Swaziland
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Features of Constitution1

Is there a constitution? Yes
Does the constitution provide for freedom of religion? Yes

Constitution2

Constitution Year 2005
Last Amended not amended
Source Centre for Human Rights (University of Pretoria)
Translation Original was written in English
Current as of May 11, 2011

Constitution Excerpts (clauses that reference religion)2

Preamble

Whereas We the People of the Kingdom of Swaziland do hereby undertake in humble submission to Almighty God to start afresh under a new framework of constitutional dispensation;
...


14. Fundamental rights and freedoms of the individual

(1) The fundamental human rights and freedoms of the individual enshrined in this Chapter are hereby declared and guaranteed, namely �
(a) respect for life, liberty, right to fair hearing, equality before the law and equal protection of the law;
(b) freedom of conscience, of expression and of peaceful assembly and association and of movement;
(c) protection of the privacy of the home and other property rights of the individual;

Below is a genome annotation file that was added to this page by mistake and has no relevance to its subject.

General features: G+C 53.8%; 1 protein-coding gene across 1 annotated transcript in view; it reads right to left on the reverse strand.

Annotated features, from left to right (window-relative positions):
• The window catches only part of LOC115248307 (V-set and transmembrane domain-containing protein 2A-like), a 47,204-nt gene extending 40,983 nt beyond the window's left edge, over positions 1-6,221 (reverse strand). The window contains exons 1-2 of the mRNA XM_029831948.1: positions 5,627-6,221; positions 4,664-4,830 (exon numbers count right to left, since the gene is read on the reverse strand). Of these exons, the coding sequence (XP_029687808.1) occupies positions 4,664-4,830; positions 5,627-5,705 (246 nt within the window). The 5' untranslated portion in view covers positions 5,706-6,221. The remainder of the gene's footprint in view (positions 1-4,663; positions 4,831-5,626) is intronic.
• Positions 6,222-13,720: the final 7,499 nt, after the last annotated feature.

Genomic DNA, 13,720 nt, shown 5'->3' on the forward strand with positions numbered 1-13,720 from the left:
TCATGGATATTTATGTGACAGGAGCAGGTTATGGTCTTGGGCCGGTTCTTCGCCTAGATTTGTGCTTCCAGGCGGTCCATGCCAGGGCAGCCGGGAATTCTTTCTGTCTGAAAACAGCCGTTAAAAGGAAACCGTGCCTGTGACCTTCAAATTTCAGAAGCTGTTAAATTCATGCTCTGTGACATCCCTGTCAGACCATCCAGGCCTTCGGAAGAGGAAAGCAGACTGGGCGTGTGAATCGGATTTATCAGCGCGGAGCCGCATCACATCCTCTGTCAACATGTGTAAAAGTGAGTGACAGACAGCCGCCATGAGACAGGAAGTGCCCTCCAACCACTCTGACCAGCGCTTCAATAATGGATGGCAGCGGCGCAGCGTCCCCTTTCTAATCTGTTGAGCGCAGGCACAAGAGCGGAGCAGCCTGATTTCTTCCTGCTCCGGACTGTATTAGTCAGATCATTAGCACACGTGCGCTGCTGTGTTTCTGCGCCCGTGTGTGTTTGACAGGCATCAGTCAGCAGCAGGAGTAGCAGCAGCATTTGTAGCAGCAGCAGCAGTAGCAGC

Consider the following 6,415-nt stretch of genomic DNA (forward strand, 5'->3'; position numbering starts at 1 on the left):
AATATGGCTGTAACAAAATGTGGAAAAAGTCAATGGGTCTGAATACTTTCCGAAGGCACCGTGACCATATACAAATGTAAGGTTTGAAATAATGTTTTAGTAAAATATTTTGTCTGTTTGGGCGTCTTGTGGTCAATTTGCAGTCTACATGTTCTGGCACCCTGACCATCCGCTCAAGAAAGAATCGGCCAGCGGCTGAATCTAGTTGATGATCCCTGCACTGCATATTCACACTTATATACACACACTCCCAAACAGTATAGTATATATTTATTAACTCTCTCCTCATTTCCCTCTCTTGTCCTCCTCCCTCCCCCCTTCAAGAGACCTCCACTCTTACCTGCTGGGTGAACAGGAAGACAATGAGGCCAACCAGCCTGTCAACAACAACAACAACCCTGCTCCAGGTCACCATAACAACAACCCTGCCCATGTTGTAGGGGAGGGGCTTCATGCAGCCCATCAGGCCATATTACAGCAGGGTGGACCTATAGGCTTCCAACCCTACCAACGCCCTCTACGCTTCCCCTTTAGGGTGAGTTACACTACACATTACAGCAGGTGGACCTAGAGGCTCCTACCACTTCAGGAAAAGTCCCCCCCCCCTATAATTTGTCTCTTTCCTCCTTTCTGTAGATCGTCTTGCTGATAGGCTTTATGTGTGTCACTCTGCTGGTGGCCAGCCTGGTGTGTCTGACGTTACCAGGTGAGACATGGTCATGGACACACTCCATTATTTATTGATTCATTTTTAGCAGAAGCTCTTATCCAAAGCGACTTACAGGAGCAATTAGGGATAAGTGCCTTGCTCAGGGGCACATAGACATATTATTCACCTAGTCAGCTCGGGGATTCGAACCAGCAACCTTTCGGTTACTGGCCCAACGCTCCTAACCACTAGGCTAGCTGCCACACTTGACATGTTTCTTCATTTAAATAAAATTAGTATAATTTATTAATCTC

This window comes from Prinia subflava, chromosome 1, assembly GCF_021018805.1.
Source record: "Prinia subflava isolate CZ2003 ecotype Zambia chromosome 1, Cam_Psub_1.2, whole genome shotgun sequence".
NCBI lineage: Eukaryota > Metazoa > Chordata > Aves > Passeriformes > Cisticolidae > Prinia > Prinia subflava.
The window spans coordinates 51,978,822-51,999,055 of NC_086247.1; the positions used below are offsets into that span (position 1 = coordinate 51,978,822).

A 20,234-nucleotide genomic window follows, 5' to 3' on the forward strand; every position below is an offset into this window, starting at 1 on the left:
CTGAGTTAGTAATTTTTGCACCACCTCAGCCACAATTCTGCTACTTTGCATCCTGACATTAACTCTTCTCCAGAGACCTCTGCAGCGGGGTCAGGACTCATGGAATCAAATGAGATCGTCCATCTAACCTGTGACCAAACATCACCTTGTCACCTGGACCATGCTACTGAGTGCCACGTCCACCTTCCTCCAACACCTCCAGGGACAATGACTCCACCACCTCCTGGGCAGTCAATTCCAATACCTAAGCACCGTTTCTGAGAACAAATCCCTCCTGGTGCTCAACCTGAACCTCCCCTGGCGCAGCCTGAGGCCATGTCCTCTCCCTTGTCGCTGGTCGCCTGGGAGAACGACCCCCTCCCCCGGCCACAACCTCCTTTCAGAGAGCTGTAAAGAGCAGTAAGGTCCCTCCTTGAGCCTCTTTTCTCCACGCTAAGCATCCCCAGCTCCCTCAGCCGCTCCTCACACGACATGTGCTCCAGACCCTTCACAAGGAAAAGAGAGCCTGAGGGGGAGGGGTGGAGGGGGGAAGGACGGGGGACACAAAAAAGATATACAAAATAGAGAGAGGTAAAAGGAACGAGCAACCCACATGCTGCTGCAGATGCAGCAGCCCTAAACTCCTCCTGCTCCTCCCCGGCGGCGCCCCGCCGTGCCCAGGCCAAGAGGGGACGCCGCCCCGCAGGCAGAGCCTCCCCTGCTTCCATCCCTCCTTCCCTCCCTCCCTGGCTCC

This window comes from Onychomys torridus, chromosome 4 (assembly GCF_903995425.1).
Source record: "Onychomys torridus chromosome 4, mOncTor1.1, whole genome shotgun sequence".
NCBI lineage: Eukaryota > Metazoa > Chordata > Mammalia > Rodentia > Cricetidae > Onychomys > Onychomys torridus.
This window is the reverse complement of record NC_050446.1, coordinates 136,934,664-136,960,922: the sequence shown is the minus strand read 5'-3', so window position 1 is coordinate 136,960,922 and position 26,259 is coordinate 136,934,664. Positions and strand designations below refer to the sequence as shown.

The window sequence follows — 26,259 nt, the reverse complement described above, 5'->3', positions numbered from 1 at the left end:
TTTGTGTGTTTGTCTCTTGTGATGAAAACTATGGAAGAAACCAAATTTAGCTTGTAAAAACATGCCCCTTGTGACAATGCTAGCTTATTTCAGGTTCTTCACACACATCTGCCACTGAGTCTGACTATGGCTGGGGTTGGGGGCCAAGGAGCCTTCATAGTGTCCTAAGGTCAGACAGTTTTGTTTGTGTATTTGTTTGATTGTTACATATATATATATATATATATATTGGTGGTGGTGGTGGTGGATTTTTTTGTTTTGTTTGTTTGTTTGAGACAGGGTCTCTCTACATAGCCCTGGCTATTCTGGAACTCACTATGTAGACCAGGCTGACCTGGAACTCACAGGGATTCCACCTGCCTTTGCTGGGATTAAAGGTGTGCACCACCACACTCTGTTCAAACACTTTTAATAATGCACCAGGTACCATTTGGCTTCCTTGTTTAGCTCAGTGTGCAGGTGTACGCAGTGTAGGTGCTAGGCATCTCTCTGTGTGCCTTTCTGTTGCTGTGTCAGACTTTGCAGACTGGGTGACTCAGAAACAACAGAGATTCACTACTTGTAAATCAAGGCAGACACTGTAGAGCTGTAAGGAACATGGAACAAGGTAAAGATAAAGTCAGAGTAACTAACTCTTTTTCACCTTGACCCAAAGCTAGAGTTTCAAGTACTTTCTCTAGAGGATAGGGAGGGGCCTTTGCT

(d) protection from deprivation of property without compensation;
(e) protection from inhuman or degrading treatment, slavery and forced labor, arbitrary search and entry; and
(f) respect for rights of the family, women, children, workers and persons with disabilities.
(2) The fundamental rights and freedoms enshrined in this Chapter shall be respected and upheld by the Executive, the Legislature and the Judiciary and other organs or agencies of Government and, where applicable to them, by all natural and legal persons in Swaziland, and shall be enforceable by the courts as provided in this Constitution.
(3) A person of whatever gender, race, place of origin, political opinion, color, religion, creed, age or disability shall be entitled to the fundamental rights and freedoms of the individual contained in this Chapter but subject to respect for the rights and freedoms of others and for the public interest.


17. Protection from slavery and forced labor

(1) A person shall not be held in slavery or servitude.
(2) A person shall not be required to perform forced labor.
(3) For the purposes of this section, the expression "forced labor" does not include any labor �
(a) required in consequence of the sentence or order of a court;
(b) required of any person while that person is lawfully detained which, though not required in consequence of the sentence or order of the court, is reasonably necessary in the interests of hygiene or for the maintenance of the place at which that person is detained;
(c) required of a member of a disciplined force in pursuance of the duties of that member or, in the case of a person who has conscientious objections to service as a member of a naval, military or air force, any labor that that person is required by law to perform in place of that service;